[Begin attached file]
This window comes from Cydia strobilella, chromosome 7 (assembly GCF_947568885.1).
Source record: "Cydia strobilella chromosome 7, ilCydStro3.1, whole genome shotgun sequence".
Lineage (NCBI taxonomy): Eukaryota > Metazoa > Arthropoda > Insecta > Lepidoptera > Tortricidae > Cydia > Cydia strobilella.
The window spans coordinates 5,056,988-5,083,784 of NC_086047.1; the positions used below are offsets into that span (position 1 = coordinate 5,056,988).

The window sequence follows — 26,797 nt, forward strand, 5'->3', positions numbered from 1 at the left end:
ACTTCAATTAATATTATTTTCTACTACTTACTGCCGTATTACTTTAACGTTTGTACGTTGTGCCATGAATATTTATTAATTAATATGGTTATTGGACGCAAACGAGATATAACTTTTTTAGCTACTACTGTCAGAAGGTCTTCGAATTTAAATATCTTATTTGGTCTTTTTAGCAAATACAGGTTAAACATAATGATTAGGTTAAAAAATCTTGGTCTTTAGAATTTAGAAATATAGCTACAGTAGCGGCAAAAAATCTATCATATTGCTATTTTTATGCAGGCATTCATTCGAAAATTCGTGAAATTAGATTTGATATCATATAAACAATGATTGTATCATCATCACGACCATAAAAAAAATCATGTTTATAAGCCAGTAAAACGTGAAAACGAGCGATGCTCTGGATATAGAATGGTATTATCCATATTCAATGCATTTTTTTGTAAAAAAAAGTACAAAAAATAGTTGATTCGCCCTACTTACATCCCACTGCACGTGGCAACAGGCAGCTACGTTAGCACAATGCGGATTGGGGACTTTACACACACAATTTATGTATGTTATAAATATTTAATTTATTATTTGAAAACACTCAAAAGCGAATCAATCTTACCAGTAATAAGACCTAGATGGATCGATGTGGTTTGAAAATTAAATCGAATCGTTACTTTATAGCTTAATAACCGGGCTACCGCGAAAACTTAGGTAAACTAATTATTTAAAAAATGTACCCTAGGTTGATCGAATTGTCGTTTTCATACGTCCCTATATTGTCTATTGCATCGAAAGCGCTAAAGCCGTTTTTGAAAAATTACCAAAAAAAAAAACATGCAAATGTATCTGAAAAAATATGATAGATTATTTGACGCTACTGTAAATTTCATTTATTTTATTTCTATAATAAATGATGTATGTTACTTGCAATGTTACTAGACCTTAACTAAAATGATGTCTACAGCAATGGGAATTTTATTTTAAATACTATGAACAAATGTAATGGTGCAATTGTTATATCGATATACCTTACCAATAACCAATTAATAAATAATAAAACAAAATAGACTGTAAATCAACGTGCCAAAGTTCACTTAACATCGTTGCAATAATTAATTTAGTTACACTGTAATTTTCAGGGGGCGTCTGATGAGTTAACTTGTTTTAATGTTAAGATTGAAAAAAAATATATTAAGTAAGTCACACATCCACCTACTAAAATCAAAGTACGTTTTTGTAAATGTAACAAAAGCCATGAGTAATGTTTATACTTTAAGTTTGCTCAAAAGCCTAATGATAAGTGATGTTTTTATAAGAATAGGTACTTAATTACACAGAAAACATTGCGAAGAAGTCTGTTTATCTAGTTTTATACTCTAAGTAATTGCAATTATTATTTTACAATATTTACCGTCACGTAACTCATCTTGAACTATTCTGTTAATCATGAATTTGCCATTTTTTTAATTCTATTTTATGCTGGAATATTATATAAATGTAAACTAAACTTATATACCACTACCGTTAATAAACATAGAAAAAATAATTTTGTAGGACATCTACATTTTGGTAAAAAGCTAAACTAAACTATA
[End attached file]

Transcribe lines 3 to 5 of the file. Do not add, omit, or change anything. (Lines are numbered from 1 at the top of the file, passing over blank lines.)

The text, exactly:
Lineage (NCBI taxonomy): Eukaryota > Metazoa > Arthropoda > Insecta > Lepidoptera > Tortricidae > Cydia > Cydia strobilella.
The window spans coordinates 5,056,988-5,083,784 of NC_086047.1; the positions used below are offsets into that span (position 1 = coordinate 5,056,988).

The window sequence follows — 26,797 nt, forward strand, 5'->3', positions numbered from 1 at the left end: